On December 23, 1972, Franco Harris pulled in a pass from Terry Bradshaw that ricocheted off of his intended receiver, Frenchy Fuqua, and galloped all the way home for the most improbable touchdown in the history of the NFL, as the Steelers rallied in the final seconds to knock off the Raiders, 13-7, in a divisional-round classic at old Three Rivers Stadium.
From there, the Steelers rode the wave of their first-ever playoff victory all the way to the Super Bowl where they clinched the first Lombardi Trophy in franchise hist...
Right, none of that second paragraph actually happened. Instead, Pittsburgh lost to the undefeated Miami Dolphins the following week in the AFC title game, and the Dolphins went on to capture their first Lombardi with a victory over Washington in Super Bowl VII.
Nope, the Steelers didn’t parlay Harris’s heroics, a play that would soon come to be known as the Immaculate Reception, into a title, but their fans have been celebrating it my entire life—nearly 50 years. In fact, there’s a statue at the Pittsburgh International Airport of Franco making his iconic grab, and thousands of yinzers and yinzer wannabees have had their pictures taken next to it for years.
My point? The Steelers didn’t win a Super Bowl in 1972, yet, we can’t seem to stop talking about how magical that year was for the organization. Of that magical campaign, Harris once said, “It was like the entire Steeler Nation and the city of Pittsburgh were waiting for that year their entire lives.”
I was only an infant and even I feel like I was a part of that magical season.
The lesson is this: You can actually enjoy a season that doesn’t end with a championship trophy and a parade.
And that brings me to the Cincinnati Bengals, the most-recent champions of the AFC and the most-recent losers of the Super Bowl—Super Bowl LVI, to be exact.
It’s been fun mocking the Bengals in the days since they were vanquished by the Rams at SoFi Stadium, 23-20.
I’m lying. I’m actually really jealous of the season the Bengals and their fans got to experience in the just concluded 2021/2022 campaign.
Were Bengals fans upset and depressed following such a tough loss? I have no doubt that they were, but that didn’t stop many from greeting the Bengals players at the airport when they arrived home with nothing but bumps and bruises.
The Bengals’ faithful came out in full force again on Wednesday to show their love and appreciation for a magical 2021 season, as the city of Cincinnati held a rally at Washington Park.
Unfortunately, while I haven’t had any fun mocking the Bengals for losing the Super Bowl, many other Steelers fans have. The same can be said for some Pittsburgh media personalities who have spent a lot of energy debating the optics of a rally for a team that came up just short.
Steelers fans and a few folks in the local media have suggested that such a rally would never be held in Pittsburgh after a Super Bowl loss, that the standard is to win it, and anything that falls short of that is an absolute failure.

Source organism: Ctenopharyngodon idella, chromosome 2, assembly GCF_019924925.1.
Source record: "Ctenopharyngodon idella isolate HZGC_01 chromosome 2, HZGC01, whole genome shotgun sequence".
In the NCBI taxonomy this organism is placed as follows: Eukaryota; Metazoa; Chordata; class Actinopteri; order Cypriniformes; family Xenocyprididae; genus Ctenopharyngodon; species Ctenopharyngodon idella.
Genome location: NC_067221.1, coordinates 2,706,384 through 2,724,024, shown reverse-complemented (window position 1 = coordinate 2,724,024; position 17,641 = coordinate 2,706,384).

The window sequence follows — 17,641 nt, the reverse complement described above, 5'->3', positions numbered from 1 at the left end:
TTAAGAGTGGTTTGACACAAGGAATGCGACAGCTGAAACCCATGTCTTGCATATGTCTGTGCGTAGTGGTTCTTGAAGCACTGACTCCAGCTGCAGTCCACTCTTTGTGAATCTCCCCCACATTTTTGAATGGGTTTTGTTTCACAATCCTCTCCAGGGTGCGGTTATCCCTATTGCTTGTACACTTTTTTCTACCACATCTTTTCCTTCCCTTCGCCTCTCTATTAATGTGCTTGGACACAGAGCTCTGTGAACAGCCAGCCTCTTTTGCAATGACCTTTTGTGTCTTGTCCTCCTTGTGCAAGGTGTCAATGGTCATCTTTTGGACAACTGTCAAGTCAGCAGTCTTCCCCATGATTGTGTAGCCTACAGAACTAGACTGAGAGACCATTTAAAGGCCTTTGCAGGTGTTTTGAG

It’s a “loser’s mentality,” they say. We’re getting soft. It’s a byproduct of children being handed participation trophies all of these years.
Were they giving out participation trophies in 1972? Was the city of Denver soft for going absolutely bonkers over the Broncos’ first trip to the Super Bowl in 1977, an outcome that, despite a disappointing loss to the Cowboys, put that region on the map? I know plenty of long-time Broncos fans who revere that runner-up ‘77 season as much as they do the three Lombardi Trophies the team has won since.
Maybe Steelers fans should lower their standards just a bit, not so the team can stop trying to win championships, but so they can enjoy themselves just a bit more.
If winning it all is the only thing that matters, why celebrate anything that happens before that? Why even pay money to attend regular-season games? Why tailgate? Why buy division-title t-shirts?
This zero-sum thinking when it comes to sports fans these days (only one team and fan base can be truly successful and satisfied each and every year) is why I believe a lot of people are just plain miserable and/or bonkers.
There are varying degrees of success for most NFL teams each and every year. For example, I think what the Steelers did in 2021 by making the playoffs with an aging and soon-to-be-retired quarterback was a great story. Was it worth having a rally for? No. Will fans carry it with them for the rest of their lives? Not likely. But it sure was worth appreciating when all was said and done (I even had trouble doing that in the moment).
As I said before, this idea of mocking a team that just lost a game your team didn’t even make is really a defensive mechanism, something used to shield the pain.
But no matter how many times people post those memes about the Steelers owning six Super Bowls and the Bengals owning none, that doesn’t change the fact that the team with zero Lombardi Trophies just had a much more successful season and one its fans will likely cherish for the rest of their lives.
We Steelers fans should be so lucky.